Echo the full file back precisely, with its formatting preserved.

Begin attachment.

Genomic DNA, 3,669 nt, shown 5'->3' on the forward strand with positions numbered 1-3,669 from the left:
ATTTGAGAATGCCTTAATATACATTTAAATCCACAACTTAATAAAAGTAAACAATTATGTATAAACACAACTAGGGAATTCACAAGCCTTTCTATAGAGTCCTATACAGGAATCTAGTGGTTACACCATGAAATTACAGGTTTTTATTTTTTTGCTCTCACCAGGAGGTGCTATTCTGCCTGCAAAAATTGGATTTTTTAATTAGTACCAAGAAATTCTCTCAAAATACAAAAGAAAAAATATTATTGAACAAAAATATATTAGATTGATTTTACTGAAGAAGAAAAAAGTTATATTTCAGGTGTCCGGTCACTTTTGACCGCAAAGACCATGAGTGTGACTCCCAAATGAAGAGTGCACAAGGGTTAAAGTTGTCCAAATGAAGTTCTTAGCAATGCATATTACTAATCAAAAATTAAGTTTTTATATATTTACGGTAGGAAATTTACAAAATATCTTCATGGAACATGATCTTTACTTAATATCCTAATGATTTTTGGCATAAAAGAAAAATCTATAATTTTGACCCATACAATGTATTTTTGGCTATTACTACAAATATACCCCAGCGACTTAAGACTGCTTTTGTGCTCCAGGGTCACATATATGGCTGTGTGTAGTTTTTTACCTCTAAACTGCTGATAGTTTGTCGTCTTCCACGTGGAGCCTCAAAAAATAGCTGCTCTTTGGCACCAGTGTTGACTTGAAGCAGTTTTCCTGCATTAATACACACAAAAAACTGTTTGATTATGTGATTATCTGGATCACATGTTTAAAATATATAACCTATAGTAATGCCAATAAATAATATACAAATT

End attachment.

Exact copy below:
Genomic DNA, 3,669 nt, shown 5'->3' on the forward strand with positions numbered 1-3,669 from the left:
ATTTGAGAATGCCTTAATATACATTTAAATCCACAACTTAATAAAAGTAAACAATTATGTATAAACACAACTAGGGAATTCACAAGCCTTTCTATAGAGTCCTATACAGGAATCTAGTGGTTACACCATGAAATTACAGGTTTTTATTTTTTTGCTCTCACCAGGAGGTGCTATTCTGCCTGCAAAAATTGGATTTTTTAATTAGTACCAAGAAATTCTCTCAAAATACAAAAGAAAAAATATTATTGAACAAAAATATATTAGATTGATTTTACTGAAGAAGAAAAAAGTTATATTTCAGGTGTCCGGTCACTTTTGACCGCAAAGACCATGAGTGTGACTCCCAAATGAAGAGTGCACAAGGGTTAAAGTTGTCCAAATGAAGTTCTTAGCAATGCATATTACTAATCAAAAATTAAGTTTTTATATATTTACGGTAGGAAATTTACAAAATATCTTCATGGAACATGATCTTTACTTAATATCCTAATGATTTTTGGCATAAAAGAAAAATCTATAATTTTGACCCATACAATGTATTTTTGGCTATTACTACAAATATACCCCAGCGACTTAAGACTGCTTTTGTGCTCCAGGGTCACATATATGGCTGTGTGTAGTTTTTTACCTCTAAACTGCTGATAGTTTGTCGTCTTCCACGTGGAGCCTCAAAAAATAGCTGCTCTTTGGCACCAGTGTTGACTTGAAGCAGTTTTCCTGCATTAATACACACAAAAAACTGTTTGATTATGTGATTATCTGGATCACATGTTTAAAATATATAACCTATAGTAATGCCAATAAATAATATACAAATT